Plugin development with PyObjC

Yesterday I made a decent amount of progress on the plugin, while today I was mostly just stuck on trying to make the “intersectPath” method work.

Then I noticed that I haven’t exactly started with the beginning on developing a Glyphs plugin. So I thought I’d go through the steps of making one.

The whole process has been a mix of reading the docs on the Glyphs website, asking around in the forums and the docs in the SDK-repo.

I initially attempted to make one using Objective C, and it was a fairly straightforward process of setting up a project in Xcode, but I found that debugging and logging wasn’t that easy and Objective C not being my main programming language I found that it was far easier to experiment and do exploratory testing using Python.

When I got stuck I turned toward the forums, which in turn pointed me toward the GlyphsSDK and how to use that to create a Python project.

After all of that was set up with GitHub and everything, I needed to find a way to work with the GUI.

The GUI is set up in an xml-file with suffix .xib, where TextFields and connectors are defined and I need to connect them to their proper accessor methods in The editing there is done in Xcode as well, but since it’s hidden behind a .glyphsPlugin or .glyphsFilter directory, I have to open the contents of that package in Finder and then open it in Xcode.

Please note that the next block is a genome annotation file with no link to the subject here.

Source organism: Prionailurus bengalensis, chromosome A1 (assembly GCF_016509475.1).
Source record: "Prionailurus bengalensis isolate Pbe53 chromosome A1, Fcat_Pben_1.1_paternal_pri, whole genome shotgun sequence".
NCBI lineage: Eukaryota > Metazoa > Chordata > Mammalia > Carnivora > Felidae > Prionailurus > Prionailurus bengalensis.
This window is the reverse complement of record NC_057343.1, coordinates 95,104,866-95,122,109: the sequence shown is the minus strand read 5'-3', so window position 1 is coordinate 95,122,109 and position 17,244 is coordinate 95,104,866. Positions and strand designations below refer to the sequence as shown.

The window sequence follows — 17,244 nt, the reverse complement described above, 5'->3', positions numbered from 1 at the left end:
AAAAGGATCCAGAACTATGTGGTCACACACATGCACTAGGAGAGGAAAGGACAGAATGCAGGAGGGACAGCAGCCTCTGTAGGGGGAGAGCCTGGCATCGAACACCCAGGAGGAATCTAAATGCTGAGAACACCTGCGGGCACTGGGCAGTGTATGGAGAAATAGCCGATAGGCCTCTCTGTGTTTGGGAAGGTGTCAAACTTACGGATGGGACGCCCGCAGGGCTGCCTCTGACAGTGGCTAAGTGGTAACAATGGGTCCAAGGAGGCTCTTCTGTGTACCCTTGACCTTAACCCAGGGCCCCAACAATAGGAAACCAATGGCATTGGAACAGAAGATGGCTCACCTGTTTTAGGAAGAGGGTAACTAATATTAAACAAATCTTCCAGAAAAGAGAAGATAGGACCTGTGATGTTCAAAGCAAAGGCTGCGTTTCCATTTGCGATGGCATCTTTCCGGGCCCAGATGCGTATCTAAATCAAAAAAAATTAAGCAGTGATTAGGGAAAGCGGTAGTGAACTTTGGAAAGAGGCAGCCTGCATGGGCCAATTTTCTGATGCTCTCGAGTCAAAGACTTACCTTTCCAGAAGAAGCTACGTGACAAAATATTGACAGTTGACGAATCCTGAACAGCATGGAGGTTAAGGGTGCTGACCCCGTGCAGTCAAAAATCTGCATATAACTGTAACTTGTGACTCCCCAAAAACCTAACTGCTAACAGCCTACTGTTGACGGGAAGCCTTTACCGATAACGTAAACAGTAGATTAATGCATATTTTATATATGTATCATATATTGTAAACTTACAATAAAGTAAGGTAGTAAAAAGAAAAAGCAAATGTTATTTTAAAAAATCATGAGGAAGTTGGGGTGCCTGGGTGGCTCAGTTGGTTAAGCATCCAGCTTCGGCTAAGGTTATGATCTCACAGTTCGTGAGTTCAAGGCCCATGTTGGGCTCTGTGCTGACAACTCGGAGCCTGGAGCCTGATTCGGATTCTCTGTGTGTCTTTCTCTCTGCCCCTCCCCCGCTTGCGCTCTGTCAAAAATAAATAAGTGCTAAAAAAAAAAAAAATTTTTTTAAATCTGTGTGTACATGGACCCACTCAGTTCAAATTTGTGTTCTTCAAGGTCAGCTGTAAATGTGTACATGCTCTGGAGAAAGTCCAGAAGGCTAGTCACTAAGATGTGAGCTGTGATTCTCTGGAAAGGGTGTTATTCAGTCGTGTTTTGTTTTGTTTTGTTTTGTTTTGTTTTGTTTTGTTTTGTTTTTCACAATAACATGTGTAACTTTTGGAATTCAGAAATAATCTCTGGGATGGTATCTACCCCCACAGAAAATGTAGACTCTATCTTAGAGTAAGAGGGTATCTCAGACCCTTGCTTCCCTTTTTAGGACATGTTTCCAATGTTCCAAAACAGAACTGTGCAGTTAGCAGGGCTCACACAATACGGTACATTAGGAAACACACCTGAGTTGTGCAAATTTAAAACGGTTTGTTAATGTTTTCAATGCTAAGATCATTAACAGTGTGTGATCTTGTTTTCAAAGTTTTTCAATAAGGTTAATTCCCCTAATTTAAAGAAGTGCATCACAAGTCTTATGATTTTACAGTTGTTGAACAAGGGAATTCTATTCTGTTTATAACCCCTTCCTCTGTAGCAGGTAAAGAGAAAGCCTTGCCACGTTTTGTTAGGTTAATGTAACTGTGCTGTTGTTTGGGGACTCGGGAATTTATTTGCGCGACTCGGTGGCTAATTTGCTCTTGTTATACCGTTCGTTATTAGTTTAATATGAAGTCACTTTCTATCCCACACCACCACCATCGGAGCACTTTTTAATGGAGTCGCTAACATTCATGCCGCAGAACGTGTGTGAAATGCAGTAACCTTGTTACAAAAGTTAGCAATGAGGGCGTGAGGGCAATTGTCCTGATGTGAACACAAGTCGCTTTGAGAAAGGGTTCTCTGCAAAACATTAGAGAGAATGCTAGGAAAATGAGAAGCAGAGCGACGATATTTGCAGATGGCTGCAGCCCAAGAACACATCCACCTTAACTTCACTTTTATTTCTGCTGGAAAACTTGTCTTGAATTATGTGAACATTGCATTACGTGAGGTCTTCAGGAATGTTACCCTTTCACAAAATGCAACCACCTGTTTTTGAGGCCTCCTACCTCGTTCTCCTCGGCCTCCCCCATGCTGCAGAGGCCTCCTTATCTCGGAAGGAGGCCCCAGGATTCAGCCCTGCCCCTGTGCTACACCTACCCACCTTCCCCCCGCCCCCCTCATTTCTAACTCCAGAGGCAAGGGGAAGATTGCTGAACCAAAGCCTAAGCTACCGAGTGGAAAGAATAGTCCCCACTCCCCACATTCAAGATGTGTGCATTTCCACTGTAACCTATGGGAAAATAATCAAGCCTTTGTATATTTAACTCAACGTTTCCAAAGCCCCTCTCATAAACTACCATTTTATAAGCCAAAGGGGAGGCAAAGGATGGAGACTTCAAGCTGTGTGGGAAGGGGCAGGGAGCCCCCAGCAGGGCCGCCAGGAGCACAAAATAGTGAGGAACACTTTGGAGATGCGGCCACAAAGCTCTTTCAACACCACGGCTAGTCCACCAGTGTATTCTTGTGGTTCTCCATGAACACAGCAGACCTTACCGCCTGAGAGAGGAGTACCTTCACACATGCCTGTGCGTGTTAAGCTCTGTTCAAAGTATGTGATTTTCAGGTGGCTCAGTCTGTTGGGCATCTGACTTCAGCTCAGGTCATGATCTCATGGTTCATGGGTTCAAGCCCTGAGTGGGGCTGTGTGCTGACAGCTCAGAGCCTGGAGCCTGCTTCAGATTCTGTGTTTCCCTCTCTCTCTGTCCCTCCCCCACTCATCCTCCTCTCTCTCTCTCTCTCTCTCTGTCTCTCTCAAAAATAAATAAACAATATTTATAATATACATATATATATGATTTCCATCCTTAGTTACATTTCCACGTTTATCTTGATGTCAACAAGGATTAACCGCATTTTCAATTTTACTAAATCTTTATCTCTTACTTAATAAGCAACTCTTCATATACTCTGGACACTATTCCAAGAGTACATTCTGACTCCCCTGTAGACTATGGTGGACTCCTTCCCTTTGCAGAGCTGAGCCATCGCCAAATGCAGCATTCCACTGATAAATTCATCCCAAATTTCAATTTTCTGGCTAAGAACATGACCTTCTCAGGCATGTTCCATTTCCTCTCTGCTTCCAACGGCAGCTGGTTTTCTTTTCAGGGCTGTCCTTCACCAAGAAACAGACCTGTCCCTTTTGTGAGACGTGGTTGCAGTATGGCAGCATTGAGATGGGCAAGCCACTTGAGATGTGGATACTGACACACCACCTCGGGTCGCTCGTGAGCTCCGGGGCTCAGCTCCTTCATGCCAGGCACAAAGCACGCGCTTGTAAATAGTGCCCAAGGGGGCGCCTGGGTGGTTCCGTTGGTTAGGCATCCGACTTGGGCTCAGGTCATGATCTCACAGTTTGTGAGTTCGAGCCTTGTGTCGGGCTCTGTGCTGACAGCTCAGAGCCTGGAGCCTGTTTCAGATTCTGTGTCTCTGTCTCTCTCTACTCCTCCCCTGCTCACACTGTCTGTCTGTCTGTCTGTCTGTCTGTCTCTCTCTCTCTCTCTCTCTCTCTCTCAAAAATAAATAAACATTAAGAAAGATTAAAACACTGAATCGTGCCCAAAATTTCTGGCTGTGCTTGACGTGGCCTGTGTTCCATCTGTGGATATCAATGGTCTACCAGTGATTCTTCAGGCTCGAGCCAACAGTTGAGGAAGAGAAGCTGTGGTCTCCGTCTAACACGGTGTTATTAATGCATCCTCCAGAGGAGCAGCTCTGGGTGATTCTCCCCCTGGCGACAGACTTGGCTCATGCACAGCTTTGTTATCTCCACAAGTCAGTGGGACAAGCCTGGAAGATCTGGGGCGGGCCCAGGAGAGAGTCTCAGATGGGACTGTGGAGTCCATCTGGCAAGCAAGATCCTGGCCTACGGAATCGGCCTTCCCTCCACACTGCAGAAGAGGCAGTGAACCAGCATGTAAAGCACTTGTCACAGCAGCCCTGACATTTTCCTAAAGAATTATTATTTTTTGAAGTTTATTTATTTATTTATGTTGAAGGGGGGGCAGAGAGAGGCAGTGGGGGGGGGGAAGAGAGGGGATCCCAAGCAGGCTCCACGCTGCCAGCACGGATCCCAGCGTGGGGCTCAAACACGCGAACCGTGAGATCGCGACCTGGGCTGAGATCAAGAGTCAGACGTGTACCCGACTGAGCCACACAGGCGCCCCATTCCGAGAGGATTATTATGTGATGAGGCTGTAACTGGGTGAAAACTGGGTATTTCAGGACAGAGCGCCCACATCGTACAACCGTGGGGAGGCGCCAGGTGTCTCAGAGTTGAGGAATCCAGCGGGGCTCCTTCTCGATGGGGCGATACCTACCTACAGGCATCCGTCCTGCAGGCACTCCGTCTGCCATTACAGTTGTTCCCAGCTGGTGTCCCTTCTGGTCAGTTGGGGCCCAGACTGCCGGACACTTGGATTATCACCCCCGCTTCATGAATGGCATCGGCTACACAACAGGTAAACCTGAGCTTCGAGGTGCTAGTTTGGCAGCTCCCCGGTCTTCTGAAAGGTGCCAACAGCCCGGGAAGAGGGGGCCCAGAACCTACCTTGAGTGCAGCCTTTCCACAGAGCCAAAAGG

When I’ve made changes to the .xib it needs to compile into a .nib using:

find . -name "*.xib" -type f | awk '{sub(/.xib/,"");print}' | xargs -I % ibtool --compile %.nib %.xib

In the directory of the .xib-file

For the ThorTypeFilter I have it in a shell script, but if I want to release the plugin as I want to do with the AdvancedHatch, I should probably just set up an alias in .bashrc or .zshrc for convenience.

Another thing I’ve learned is how to work with wrapper libraries for entirely different programming languages. In this case PyObjC to use Objective C methods from Python. As an example, I noticed that there were some static methods in the GSPathOperator-class I needed to intersect paths. To access this class I can use:

GSPathOperator = objc.lookUpClass("GSPathOperator")

Then I’ll just have to use the python “dir” and “inspect” methods to see how it looks like on the Python side, while I’ll cross reference that with the header-files as I mentioned yesterday.

On another note, I learned today that adding curve points to two parallel paths and making sure the curve remains parallel is a non-trivial problem which involves a lot of math even to approximate – so if I want to add a curved path feature to the hatching effect I might have to find a way around that.

I’m already considering writing the HatchOutline-function manually by using the intersect method on a list of overlapping straight path segments, so an easier way might be to just intersect an a readymade wavy pattern with the original outline. Implementing the HatchOutline effect manually would mean that the plugin is less susceptible to break from changes to the API of the original HatchOutline-filter, even though it’s supposed to be a built in function.

Being so close to a working solution and getting stuck on a boolean operation reminds me of the “90 90” rule, because even though it feels like the plugin is 90% finished, the remaining 10% is really more like another 90%.